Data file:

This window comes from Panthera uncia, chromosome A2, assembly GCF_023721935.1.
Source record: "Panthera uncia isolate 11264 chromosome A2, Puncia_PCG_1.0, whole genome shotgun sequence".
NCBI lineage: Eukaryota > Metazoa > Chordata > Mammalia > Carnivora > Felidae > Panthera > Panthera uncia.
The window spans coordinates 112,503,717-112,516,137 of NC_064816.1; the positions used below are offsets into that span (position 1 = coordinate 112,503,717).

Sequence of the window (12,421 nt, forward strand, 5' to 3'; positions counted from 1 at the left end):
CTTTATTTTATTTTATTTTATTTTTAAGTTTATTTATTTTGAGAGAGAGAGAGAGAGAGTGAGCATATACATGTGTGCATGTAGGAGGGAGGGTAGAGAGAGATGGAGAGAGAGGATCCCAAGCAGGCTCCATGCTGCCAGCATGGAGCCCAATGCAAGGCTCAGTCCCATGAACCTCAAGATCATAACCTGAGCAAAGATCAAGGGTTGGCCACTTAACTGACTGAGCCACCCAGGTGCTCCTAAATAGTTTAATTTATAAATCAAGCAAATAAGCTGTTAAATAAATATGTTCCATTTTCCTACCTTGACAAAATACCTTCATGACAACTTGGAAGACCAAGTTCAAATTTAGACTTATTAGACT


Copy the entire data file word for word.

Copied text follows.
This window comes from Panthera uncia, chromosome A2, assembly GCF_023721935.1.
Source record: "Panthera uncia isolate 11264 chromosome A2, Puncia_PCG_1.0, whole genome shotgun sequence".
NCBI lineage: Eukaryota > Metazoa > Chordata > Mammalia > Carnivora > Felidae > Panthera > Panthera uncia.
The window spans coordinates 112,503,717-112,516,137 of NC_064816.1; the positions used below are offsets into that span (position 1 = coordinate 112,503,717).

Sequence of the window (12,421 nt, forward strand, 5' to 3'; positions counted from 1 at the left end):
CTTTATTTTATTTTATTTTATTTTTAAGTTTATTTATTTTGAGAGAGAGAGAGAGAGAGTGAGCATATACATGTGTGCATGTAGGAGGGAGGGTAGAGAGAGATGGAGAGAGAGGATCCCAAGCAGGCTCCATGCTGCCAGCATGGAGCCCAATGCAAGGCTCAGTCCCATGAACCTCAAGATCATAACCTGAGCAAAGATCAAGGGTTGGCCACTTAACTGACTGAGCCACCCAGGTGCTCCTAAATAGTTTAATTTATAAATCAAGCAAATAAGCTGTTAAATAAATATGTTCCATTTTCCTACCTTGACAAAATACCTTCATGACAACTTGGAAGACCAAGTTCAAATTTAGACTTATTAGACT